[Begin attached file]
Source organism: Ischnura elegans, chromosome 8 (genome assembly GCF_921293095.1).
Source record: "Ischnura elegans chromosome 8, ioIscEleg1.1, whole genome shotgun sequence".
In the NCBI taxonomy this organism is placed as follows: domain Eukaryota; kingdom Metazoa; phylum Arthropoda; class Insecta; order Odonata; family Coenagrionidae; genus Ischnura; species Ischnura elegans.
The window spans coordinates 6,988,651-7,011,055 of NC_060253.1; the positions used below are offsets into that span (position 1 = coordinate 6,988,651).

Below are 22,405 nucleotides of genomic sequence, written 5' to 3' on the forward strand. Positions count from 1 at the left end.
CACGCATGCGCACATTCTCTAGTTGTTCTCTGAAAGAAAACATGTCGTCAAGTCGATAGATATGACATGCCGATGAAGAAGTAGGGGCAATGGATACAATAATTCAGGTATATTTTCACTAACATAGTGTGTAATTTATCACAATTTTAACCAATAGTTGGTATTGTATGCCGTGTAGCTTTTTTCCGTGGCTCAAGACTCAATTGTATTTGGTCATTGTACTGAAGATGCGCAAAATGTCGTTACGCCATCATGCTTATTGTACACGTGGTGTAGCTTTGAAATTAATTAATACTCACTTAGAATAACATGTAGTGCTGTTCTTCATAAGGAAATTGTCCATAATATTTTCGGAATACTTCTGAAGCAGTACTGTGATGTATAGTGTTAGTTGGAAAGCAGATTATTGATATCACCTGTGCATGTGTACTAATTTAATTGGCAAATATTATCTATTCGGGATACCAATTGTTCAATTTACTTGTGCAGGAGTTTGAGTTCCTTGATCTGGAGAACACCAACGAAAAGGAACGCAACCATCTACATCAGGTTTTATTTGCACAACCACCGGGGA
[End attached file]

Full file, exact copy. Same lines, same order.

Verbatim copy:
Source organism: Ischnura elegans, chromosome 8 (genome assembly GCF_921293095.1).
Source record: "Ischnura elegans chromosome 8, ioIscEleg1.1, whole genome shotgun sequence".
In the NCBI taxonomy this organism is placed as follows: domain Eukaryota; kingdom Metazoa; phylum Arthropoda; class Insecta; order Odonata; family Coenagrionidae; genus Ischnura; species Ischnura elegans.
The window spans coordinates 6,988,651-7,011,055 of NC_060253.1; the positions used below are offsets into that span (position 1 = coordinate 6,988,651).

Below are 22,405 nucleotides of genomic sequence, written 5' to 3' on the forward strand. Positions count from 1 at the left end.
CACGCATGCGCACATTCTCTAGTTGTTCTCTGAAAGAAAACATGTCGTCAAGTCGATAGATATGACATGCCGATGAAGAAGTAGGGGCAATGGATACAATAATTCAGGTATATTTTCACTAACATAGTGTGTAATTTATCACAATTTTAACCAATAGTTGGTATTGTATGCCGTGTAGCTTTTTTCCGTGGCTCAAGACTCAATTGTATTTGGTCATTGTACTGAAGATGCGCAAAATGTCGTTACGCCATCATGCTTATTGTACACGTGGTGTAGCTTTGAAATTAATTAATACTCACTTAGAATAACATGTAGTGCTGTTCTTCATAAGGAAATTGTCCATAATATTTTCGGAATACTTCTGAAGCAGTACTGTGATGTATAGTGTTAGTTGGAAAGCAGATTATTGATATCACCTGTGCATGTGTACTAATTTAATTGGCAAATATTATCTATTCGGGATACCAATTGTTCAATTTACTTGTGCAGGAGTTTGAGTTCCTTGATCTGGAGAACACCAACGAAAAGGAACGCAACCATCTACATCAGGTTTTATTTGCACAACCACCGGGGA